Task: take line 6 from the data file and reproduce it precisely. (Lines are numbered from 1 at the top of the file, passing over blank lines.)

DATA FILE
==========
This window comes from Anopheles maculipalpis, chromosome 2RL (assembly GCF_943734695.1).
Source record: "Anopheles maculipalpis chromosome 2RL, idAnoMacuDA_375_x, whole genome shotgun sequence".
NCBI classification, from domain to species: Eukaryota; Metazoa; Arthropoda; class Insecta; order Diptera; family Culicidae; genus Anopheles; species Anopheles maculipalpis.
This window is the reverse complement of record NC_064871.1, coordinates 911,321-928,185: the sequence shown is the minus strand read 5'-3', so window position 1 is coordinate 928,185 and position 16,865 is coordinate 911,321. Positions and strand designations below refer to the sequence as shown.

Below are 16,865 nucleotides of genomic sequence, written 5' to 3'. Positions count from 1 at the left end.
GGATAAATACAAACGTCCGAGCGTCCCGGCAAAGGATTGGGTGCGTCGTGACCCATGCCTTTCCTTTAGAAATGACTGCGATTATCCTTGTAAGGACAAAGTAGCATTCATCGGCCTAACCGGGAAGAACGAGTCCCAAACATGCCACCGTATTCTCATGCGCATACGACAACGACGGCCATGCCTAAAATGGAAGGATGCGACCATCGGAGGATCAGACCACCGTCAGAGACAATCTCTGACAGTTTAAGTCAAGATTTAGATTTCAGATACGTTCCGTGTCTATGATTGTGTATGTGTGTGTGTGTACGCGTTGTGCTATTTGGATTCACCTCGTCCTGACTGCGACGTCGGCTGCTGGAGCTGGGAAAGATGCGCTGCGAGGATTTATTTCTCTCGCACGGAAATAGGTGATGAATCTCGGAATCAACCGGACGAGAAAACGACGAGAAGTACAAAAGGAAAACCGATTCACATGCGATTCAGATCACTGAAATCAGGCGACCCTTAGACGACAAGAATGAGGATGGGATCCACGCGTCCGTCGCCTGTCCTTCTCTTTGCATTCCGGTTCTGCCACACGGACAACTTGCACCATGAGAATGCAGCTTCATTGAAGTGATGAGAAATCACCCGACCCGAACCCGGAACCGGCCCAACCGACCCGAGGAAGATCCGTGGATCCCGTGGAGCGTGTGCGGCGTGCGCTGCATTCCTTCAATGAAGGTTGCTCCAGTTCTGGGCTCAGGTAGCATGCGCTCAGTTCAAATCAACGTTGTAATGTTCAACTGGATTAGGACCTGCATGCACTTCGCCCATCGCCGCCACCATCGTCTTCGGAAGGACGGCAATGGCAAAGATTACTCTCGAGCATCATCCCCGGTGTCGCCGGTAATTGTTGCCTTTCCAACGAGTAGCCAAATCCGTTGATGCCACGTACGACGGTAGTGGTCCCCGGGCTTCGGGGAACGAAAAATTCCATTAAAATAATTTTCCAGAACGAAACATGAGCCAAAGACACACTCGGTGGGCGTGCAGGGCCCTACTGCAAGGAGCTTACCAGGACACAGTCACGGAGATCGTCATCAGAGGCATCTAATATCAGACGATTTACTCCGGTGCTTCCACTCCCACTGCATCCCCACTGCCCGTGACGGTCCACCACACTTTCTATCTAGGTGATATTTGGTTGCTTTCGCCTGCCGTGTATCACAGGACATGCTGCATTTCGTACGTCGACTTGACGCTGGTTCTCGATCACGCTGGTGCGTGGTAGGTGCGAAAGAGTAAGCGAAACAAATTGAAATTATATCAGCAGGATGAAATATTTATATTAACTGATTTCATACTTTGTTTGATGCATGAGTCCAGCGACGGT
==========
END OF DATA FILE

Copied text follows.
GGATAAATACAAACGTCCGAGCGTCCCGGCAAAGGATTGGGTGCGTCGTGACCCATGCCTTTCCTTTAGAAATGACTGCGATTATCCTTGTAAGGACAAAGTAGCATTCATCGGCCTAACCGGGAAGAACGAGTCCCAAACATGCCACCGTATTCTCATGCGCATACGACAACGACGGCCATGCCTAAAATGGAAGGATGCGACCATCGGAGGATCAGACCACCGTCAGAGACAATCTCTGACAGTTTAAGTCAAGATTTAGATTTCAGATACGTTCCGTGTCTATGATTGTGTATGTGTGTGTGTGTACGCGTTGTGCTATTTGGATTCACCTCGTCCTGACTGCGACGTCGGCTGCTGGAGCTGGGAAAGATGCGCTGCGAGGATTTATTTCTCTCGCACGGAAATAGGTGATGAATCTCGGAATCAACCGGACGAGAAAACGACGAGAAGTACAAAAGGAAAACCGATTCACATGCGATTCAGATCACTGAAATCAGGCGACCCTTAGACGACAAGAATGAGGATGGGATCCACGCGTCCGTCGCCTGTCCTTCTCTTTGCATTCCGGTTCTGCCACACGGACAACTTGCACCATGAGAATGCAGCTTCATTGAAGTGATGAGAAATCACCCGACCCGAACCCGGAACCGGCCCAACCGACCCGAGGAAGATCCGTGGATCCCGTGGAGCGTGTGCGGCGTGCGCTGCATTCCTTCAATGAAGGTTGCTCCAGTTCTGGGCTCAGGTAGCATGCGCTCAGTTCAAATCAACGTTGTAATGTTCAACTGGATTAGGACCTGCATGCACTTCGCCCATCGCCGCCACCATCGTCTTCGGAAGGACGGCAATGGCAAAGATTACTCTCGAGCATCATCCCCGGTGTCGCCGGTAATTGTTGCCTTTCCAACGAGTAGCCAAATCCGTTGATGCCACGTACGACGGTAGTGGTCCCCGGGCTTCGGGGAACGAAAAATTCCATTAAAATAATTTTCCAGAACGAAACATGAGCCAAAGACACACTCGGTGGGCGTGCAGGGCCCTACTGCAAGGAGCTTACCAGGACACAGTCACGGAGATCGTCATCAGAGGCATCTAATATCAGACGATTTACTCCGGTGCTTCCACTCCCACTGCATCCCCACTGCCCGTGACGGTCCACCACACTTTCTATCTAGGTGATATTTGGTTGCTTTCGCCTGCCGTGTATCACAGGACATGCTGCATTTCGTACGTCGACTTGACGCTGGTTCTCGATCACGCTGGTGCGTGGTAGGTGCGAAAGAGTAAGCGAAACAAATTGAAATTATATCAGCAGGATGAAATATTTATATTAACTGATTTCATACTTTGTTTGATGCATGAGTCCAGCGACGGT